World

Brussels attacks: Victims from Peru, Colombia ID'd as nations scramble to locate citizens

Adelma Tapia lived in Brussels with her husband.

Adelma Tapia lived in Brussels with her husband.  (facebook)

One Peruvian woman was among the people killed Tuesday during the early morning terrorist attacks in Brussels, family members have confirmed. Two Colombians were injured, one seriously.

Bombs exploded Tuesday at the Brussels airport and on the city's subway, killing at least 31 people and wounding more than 180. Many of the people at the airport were foreign nationals, and countries around the world are trying to locate citizens among the casualties of the attacks.

The Venezuelan attorney, Ingrid Trujillo, who lives in Chicago, described a chaotic scene at the airport.

"The first explosion blew out the windows," she told the South Florida radio station, Actualidad 1020 AM

Trujillo had just checked in for a flight to Barcelona with her aunt and uncle, she said. "We trying to find a way out when I saw the second explosion, 10 or 15 paces away from me. That one struck with more force, as the ceiling began to fall in, and people were falling to the ground."

At least one of the explosions was caused by a suicide bomber.

The death of a Peruvian woman, Adelma Tapia, was confirmed to Peruvian media by her brother Fernando Tapia. He said his sister, 37, was at the Brussels airport waiting for a flight to New York City when she was hit by one of two blasts. Her Belgium husband and her 3-year-old twin daughters were with her and had minor injuries, the brother told the cable news station, Canal N.

"The girls apparently were running around the hallway, my sister stayed in one of the gates at the Brussels Airport where the suicide bombing occurred," he said.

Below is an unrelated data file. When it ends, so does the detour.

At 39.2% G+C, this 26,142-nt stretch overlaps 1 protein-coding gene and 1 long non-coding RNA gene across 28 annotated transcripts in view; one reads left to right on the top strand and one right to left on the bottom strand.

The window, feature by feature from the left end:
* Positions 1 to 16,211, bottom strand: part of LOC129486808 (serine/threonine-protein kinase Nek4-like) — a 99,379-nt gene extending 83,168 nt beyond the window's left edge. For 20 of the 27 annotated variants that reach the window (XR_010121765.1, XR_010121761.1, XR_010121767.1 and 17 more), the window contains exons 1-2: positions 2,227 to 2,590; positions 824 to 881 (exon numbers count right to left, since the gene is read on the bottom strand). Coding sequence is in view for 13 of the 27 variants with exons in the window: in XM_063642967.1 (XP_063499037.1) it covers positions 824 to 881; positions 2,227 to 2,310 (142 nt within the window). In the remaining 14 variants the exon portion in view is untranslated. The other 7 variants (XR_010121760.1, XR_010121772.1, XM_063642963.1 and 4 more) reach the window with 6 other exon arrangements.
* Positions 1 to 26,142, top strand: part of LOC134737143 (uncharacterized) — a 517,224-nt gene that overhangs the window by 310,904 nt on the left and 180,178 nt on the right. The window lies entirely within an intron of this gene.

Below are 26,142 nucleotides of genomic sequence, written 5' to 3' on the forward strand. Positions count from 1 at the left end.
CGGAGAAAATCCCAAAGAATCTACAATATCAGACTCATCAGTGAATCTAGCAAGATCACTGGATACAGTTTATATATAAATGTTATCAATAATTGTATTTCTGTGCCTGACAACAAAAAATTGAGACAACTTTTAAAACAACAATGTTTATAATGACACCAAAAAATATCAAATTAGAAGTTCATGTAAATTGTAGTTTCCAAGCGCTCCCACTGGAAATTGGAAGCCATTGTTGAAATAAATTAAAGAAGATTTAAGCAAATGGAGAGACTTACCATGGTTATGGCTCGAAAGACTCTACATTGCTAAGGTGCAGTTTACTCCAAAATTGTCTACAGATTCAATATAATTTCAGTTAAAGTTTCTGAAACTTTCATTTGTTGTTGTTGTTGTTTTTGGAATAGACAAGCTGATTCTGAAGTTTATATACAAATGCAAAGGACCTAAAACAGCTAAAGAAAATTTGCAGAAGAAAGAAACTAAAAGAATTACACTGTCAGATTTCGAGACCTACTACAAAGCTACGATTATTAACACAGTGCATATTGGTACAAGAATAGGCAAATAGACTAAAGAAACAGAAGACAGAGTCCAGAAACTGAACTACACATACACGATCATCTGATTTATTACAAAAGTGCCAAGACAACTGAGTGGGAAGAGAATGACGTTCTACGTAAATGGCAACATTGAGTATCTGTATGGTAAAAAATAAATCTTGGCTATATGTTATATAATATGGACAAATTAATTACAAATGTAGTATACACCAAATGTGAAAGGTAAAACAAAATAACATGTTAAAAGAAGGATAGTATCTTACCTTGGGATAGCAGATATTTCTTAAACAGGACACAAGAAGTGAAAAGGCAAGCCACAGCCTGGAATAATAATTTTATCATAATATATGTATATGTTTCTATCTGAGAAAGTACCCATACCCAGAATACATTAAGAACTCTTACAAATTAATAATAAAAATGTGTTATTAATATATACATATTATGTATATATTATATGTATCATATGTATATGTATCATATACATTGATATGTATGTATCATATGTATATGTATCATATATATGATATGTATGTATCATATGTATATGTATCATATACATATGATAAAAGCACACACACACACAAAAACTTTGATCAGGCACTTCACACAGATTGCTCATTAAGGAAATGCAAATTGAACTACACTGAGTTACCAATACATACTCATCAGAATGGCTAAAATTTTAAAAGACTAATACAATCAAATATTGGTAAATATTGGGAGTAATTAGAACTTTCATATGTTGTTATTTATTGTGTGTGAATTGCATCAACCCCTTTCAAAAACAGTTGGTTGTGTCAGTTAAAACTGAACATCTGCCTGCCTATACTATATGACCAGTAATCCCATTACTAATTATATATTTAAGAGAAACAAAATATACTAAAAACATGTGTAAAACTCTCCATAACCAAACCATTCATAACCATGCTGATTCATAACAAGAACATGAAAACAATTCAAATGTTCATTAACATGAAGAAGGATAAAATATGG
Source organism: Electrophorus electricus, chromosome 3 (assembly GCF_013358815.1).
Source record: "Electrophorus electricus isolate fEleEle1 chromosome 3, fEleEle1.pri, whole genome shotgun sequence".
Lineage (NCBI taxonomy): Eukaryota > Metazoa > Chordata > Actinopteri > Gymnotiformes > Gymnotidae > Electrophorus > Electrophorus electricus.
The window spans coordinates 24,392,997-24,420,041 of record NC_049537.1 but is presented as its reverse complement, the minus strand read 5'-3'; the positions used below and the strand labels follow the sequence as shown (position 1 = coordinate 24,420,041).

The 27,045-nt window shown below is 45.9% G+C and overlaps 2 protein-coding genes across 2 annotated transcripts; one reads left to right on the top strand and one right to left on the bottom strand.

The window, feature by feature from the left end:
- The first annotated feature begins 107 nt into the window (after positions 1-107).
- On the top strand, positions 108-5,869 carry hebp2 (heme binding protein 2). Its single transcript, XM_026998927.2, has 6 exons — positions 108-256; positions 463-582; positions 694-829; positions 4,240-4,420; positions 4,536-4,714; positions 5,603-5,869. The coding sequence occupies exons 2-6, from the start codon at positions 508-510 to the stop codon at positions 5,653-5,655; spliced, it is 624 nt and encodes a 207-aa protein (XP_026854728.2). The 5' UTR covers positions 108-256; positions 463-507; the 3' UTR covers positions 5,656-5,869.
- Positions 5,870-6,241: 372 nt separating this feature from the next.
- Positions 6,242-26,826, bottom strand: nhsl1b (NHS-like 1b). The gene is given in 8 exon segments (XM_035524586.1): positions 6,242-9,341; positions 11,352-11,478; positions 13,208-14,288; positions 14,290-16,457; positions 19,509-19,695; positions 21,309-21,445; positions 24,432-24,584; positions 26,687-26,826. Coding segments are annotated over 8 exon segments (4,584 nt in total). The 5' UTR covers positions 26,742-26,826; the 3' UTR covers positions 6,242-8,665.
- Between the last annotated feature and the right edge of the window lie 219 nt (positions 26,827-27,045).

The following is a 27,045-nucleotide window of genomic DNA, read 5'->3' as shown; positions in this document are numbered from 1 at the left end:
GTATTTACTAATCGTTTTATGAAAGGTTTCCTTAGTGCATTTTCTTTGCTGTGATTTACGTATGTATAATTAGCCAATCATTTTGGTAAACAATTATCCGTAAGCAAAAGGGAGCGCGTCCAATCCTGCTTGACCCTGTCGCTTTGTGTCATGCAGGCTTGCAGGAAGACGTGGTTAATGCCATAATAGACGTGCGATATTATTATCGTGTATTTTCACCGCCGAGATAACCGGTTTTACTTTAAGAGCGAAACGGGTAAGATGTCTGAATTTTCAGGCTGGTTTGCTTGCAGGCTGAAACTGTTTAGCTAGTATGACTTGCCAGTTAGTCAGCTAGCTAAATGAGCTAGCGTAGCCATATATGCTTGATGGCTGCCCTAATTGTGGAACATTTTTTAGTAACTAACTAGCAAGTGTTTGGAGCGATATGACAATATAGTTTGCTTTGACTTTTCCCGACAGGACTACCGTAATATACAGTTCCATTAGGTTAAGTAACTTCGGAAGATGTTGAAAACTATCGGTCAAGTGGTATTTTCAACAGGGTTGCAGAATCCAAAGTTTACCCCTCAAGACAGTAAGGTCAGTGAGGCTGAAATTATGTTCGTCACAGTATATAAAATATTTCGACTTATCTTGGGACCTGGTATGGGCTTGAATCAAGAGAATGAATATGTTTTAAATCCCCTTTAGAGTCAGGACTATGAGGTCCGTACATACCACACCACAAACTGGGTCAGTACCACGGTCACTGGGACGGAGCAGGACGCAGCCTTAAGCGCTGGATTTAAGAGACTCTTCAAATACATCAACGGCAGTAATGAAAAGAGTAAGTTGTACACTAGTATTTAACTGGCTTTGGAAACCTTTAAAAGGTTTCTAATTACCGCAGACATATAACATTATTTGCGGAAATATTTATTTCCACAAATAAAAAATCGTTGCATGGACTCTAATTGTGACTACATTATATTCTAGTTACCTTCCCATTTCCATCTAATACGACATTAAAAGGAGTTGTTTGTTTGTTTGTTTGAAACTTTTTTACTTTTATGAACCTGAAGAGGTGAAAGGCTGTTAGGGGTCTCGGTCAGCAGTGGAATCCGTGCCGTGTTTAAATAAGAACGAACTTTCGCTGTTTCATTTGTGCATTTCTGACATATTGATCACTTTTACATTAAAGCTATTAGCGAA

In Colombia, President Juan Manuel Santos said in a statement via Twitter that two Colombians are among the dozens of people injured in the attack, for which the Islamic State group claimed responsibility.

El Tiempo newspaper identified the Colombians as 42-year-old Felipe Duque and 53-year-old Mauricio Villegas Martínez, who had visited the Belgian capital and were headed back home.

Meanwhile, Eloy Cantu, Mexico's ambassador to Belgium, told reporters there are three Mexicans believed to have been at the airport who have not been located hours after the attack.

About an hour after the airport blasts, another bomb exploded on a rush-hour subway train near the European Union headquarters. Terrified passengers had to flee through darkened tunnels to safety.

"What we feared has happened," Belgian Prime Minister Charles Michel said. "In this time of tragedy, this black moment for our country, I appeal to everyone to remain calm but also to show solidarity."

Belgium raised its terror alert to the highest level, diverting planes and trains and ordering people to stay where they were for most of the workday. Airports across Europe — and in the New York area — tightened security.

"We are at war," French Prime Minister Manuel Valls said after a crisis meeting in Paris. "We have been subjected for the last few months in Europe to acts of war."

Added French President François Hollande: "Terrorists struck Brussels, but it was Europe that was targeted, and it is all the world which is concerned by this."

European security officials have been bracing for a major attack for weeks and warned that the Islamic State group was actively preparing to strike. The arrest Friday of Salah Abdeslam, a key suspect in the Nov. 13 attacks in Paris, heightened those fears, as investigators said many more people were involved than originally thought and that some are still on the loose.

The Islamic State group claimed responsibility for the Brussels attacks, saying in a post on the group's Amaq news agency that its extremists opened fire in the airport and "several of them" detonated suicide belts. It said another suicide attacker struck in the subway. The post claimed the attack was in response to Belgium's support of the international coalition arrayed against the group.

Authorities found and neutralized a third bomb at the airport once the chaos after the two initial blasts had eased, said Florence Muls, a spokeswoman for the airport told The Associated Press. Bomb squads also detonated suspicious objects found in at least two locations elsewhere in the capital, but neither contained explosives, authorities said.

The AP contributed to this report.

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